Tuna mayo in Sweet Potato Wrap (GF)

Fancy a sandwich from time to time?  Eating bread can cost you a lot of calories and potentially slow down your weight loss.  Now I’m gluten free I rarely eat bread but I sometimes get the craving for a fresh sandwich. Here’s a filing, high protein, tasty wrap that can satisfy the craving for under 300 calories.

Total calories: 290


– BFree Sweet Potato Wrap (95Kcal)

– Chopped cucumber and iceberg lettuce leaf (about 15 Kcal)

– 1tbsp Hellman’s Light mayonnaise (40 Kcal)

– 1 drained tin of tuna in spring water (140 Kcal)


Simply stir the mayonnaise and a little pepper into the tuna. Add to the wrap with your cucumber and iceberg lettuce. Fold and serve. Delicious!



List of Vegetables and their Calories

To follow on from yesterday’s post about fruits (List of Fruits and their Calories), here is a list of vegetables and their calories.  Each food item is shown per 100g.  Calorie amounts are approximate and you should use your own judgement.  Please leave a comment if you spot any mistakes or if there are items you’d like me to add.

Per 100g of product

  • Artichoke (cooked) – 47 Kcal
  • Asparagus (boiled) – 24 Kcal
  • Aubergine (cooked) – 15 Kcal
  • Baby corn (boiled) – 24 Kcal
  • Baked beans (tinned) – 78 Kcal
  • Beetroot (boiled) – 44 Kcal
  • Broccoli (raw) – 31 Kcal
  • Broccoli (boiled) – 24 Kcal
  • Brussel sprouts (boiled) – 35 Kcal
  • Butternut squash (boiled) – 39 Kcal
  • Cabbage (boiled) – 15 Kcal
  • Carrot (raw) – 43 Kcal
  • Carrot (boiled) – 22 Kcal
  • Cauliflower (boiled) – 28 Kcal
  • Celeriac (boiled) – 15 Kcal
  • Celery (raw) – 7 Kcal
  • Courgette (raw) – 18 Kcal
  • Cucumber (raw) – 19 Kcal
  • Gherkin (pickled) – 67 Kcal
  • Gourd (cooked) – 17 Kcal
  • Green beans – 24 Kcal
  • Green pepper – 15 Kcal
  • Kale (boiled) – 28 Kcal
  • Leek (boiled) – 21 Kcal
  • Lettuce – 14 Kcal
  • Mushrooms (raw) – 15 Kcal
  • Onion (raw) – 38 Kcal
  • Parsnip (roasted) – 75 Kcal
  • Peas (tinned) – 55 Kcal
  • Potato (baked in skin) – 109 Kcal
  • Potatoes (chipped and baked in Frylight) – 70 Kcal
  • Potato (chipped and fried) – 205 Kcal
  • Potatoes (new, boiled) – 72 Kcal
  • Potatoes (roasted in oil) – 150 Kcal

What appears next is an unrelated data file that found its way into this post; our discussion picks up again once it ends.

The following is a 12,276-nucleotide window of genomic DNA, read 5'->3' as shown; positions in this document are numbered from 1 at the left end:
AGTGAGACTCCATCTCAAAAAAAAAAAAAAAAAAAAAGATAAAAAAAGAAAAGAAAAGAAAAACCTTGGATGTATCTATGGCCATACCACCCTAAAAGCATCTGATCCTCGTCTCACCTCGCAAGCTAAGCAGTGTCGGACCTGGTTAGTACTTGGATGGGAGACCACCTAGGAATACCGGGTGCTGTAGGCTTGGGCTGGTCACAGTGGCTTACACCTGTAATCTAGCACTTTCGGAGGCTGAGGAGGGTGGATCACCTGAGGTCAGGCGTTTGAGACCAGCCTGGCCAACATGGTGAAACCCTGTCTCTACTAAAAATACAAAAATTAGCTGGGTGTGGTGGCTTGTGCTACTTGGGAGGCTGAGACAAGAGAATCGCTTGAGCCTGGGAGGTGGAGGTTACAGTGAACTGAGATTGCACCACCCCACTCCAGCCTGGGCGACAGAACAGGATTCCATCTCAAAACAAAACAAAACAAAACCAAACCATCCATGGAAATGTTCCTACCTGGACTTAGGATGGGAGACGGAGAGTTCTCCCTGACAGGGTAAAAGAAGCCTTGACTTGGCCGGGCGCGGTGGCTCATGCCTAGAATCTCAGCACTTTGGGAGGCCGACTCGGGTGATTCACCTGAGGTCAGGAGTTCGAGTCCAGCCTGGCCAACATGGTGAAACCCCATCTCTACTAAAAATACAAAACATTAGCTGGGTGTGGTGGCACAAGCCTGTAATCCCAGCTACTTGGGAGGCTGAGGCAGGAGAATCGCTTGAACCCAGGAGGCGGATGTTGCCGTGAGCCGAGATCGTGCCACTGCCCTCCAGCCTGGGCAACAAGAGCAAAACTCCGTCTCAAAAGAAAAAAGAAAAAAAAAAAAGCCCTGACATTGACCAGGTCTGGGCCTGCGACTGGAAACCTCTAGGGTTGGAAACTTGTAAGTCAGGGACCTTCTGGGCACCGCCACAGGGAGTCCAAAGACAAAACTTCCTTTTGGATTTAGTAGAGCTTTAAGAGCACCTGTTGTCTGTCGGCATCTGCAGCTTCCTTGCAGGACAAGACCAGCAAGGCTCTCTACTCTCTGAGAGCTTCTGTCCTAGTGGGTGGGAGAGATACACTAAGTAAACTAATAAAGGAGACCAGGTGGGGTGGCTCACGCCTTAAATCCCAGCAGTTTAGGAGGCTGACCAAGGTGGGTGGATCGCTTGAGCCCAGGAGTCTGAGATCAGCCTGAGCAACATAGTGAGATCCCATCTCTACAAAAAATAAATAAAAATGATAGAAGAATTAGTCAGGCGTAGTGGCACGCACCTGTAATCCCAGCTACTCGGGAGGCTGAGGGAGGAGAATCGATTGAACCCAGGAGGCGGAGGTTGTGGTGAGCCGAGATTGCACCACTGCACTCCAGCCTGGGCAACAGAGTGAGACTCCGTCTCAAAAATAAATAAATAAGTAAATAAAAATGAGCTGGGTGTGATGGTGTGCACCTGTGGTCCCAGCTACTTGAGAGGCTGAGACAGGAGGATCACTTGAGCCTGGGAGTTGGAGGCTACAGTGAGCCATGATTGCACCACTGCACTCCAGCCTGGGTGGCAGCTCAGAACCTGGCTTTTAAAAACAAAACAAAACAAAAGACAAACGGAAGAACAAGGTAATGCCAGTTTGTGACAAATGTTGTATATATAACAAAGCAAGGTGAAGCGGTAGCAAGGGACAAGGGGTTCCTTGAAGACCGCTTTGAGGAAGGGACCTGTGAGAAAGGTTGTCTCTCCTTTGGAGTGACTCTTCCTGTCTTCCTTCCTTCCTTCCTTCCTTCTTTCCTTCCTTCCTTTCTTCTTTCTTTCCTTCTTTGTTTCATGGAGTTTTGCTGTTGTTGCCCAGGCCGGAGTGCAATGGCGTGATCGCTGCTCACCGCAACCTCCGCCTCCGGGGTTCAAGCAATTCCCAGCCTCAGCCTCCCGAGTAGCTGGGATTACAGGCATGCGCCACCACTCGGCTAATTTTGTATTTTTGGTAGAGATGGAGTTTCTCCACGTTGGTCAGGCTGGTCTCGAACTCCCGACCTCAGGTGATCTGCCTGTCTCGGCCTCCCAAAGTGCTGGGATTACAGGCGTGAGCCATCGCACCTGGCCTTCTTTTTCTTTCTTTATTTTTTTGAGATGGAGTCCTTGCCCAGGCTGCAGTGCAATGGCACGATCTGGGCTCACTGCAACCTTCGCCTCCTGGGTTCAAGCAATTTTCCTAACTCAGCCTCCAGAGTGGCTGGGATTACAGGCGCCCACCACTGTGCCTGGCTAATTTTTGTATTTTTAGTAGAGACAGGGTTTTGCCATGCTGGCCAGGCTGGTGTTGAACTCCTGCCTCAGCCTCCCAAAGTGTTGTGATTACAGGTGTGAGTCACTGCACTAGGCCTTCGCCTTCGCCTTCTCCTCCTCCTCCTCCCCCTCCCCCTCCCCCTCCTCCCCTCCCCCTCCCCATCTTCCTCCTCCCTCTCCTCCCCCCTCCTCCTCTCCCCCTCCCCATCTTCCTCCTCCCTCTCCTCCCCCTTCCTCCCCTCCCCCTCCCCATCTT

• Pumpkin (boiled) – 46 Kcal
  • Radish (raw) – 12 Kcal
  • Red pepper (raw) – 27 Kcal
  • Spinach (raw) – 25 Kcal
  • Spring onion (raw) – 25 Kcal
  • Sweetcorn (tinned) – 86 Kcal
  • Tomatoes (raw) – 18 Kcal
  • Turnip (boiled) – 22 Kcal
  • Yellow pepper (raw) – 27 Kcal
  • Sweet potato (boiled) – 76 Kcal


Need help preparing vegetables?  Checkout these links:

Celeriac Mash – how to prepare

Butternut Squash – Easy way to prepare

List of Fruits and their Calories

We all know that we should eat more fruit, but how can we make wise choices with regards to calories?  So a regular banana with 95 Kcal is a better than a Mars Bar with 229 Kcal.  But an apple is a better choice over the banana, having just 82 Kcal.  I’ve put together a table of many fruits to help out those calorie counting.  Please be aware that I may have made mistakes so use your own judgement.  I have only included fruits which are commonly used as sweet items of food.  I have include more savoury fruits, such as tomatoes and peppers in my vegetables list(List of Vegetables and their Calories).

All values are for fresh/raw versions of the fruits unless otherwise shown.  I haven’t included tinned or frozen fruits as values are readily available on packaging.

  • Apple – 1 medium 82 Kcal
  • Apricot – 1 medium 16 Kcal
  • Avocado – ½ medium 160 Kcal
  • Banana – 1 medium 95 Kcal
  • Blackberries – 75g 19 Kcal
  • Blackcurrants – 75g 21 Kcal
  • Blueberries – 75g 32 Kcal
  • Cantaloupe melon – medium slice 22 Kcal
  • Cherries – 90g 43 Kcal
  • Clementines – 1 medium 28 Kcal
  • Cranberries – 75g 17 Kcal
  • Damson – 75g 28 Kcal
  • Fig – 1 fresh 37 Kcal
  • Fig – dried 50g 104 Kcal
  • Galia melon – medium slice 27 Kcal
  • Grapefruit – 1 medium 68 Kcal
  • Grapes – 75g 45 Kcal
  • Greengages – 75g 26 Kcal